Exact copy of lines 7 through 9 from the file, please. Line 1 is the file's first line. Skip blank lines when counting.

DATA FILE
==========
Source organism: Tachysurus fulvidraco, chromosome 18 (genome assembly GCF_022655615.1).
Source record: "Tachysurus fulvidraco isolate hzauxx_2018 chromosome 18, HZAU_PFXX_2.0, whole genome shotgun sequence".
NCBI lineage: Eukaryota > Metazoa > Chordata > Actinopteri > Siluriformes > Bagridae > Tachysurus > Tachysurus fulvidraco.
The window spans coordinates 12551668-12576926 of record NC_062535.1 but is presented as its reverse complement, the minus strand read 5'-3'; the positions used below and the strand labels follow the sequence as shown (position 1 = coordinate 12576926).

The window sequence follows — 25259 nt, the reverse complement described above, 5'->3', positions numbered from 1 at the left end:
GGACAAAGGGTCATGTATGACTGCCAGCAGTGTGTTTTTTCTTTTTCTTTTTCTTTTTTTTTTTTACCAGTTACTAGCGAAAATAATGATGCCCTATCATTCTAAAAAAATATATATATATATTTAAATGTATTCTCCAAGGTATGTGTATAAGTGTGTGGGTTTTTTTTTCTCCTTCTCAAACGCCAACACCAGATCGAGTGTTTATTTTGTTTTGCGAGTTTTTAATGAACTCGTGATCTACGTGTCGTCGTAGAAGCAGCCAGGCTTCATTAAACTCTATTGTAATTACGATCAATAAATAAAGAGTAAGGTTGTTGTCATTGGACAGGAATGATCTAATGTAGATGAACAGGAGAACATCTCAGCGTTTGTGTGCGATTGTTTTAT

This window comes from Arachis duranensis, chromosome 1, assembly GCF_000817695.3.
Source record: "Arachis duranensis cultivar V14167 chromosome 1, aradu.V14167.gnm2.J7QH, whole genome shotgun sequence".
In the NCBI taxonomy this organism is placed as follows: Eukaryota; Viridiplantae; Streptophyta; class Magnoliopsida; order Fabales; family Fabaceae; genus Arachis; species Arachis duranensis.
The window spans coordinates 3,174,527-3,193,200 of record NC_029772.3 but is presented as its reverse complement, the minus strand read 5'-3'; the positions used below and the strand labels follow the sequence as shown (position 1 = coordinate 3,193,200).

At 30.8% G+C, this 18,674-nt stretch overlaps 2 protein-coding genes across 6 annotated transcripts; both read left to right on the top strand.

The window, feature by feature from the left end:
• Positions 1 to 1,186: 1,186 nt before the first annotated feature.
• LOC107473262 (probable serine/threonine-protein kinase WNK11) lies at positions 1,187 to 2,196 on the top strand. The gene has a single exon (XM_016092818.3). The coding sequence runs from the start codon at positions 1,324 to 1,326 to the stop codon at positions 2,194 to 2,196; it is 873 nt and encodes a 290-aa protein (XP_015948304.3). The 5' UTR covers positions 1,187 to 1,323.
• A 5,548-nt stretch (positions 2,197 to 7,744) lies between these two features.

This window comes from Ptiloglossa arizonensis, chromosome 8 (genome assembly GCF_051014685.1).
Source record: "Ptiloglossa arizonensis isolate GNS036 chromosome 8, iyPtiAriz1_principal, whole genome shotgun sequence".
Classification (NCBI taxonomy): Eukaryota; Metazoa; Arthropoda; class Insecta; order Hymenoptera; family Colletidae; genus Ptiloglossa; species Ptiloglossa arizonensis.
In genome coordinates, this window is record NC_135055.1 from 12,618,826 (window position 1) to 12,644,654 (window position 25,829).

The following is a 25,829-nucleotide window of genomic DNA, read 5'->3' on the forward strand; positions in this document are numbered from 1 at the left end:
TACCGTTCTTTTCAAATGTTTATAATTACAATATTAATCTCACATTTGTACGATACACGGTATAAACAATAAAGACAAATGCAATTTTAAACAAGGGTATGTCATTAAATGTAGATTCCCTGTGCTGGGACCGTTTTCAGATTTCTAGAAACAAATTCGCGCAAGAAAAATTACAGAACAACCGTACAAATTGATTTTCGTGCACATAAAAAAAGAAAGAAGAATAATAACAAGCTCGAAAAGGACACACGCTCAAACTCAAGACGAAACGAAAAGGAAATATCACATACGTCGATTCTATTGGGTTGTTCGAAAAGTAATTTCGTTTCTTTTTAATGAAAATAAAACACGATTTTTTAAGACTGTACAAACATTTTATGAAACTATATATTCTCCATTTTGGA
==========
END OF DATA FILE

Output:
This window comes from Arachis duranensis, chromosome 1, assembly GCF_000817695.3.
Source record: "Arachis duranensis cultivar V14167 chromosome 1, aradu.V14167.gnm2.J7QH, whole genome shotgun sequence".
In the NCBI taxonomy this organism is placed as follows: Eukaryota; Viridiplantae; Streptophyta; class Magnoliopsida; order Fabales; family Fabaceae; genus Arachis; species Arachis duranensis.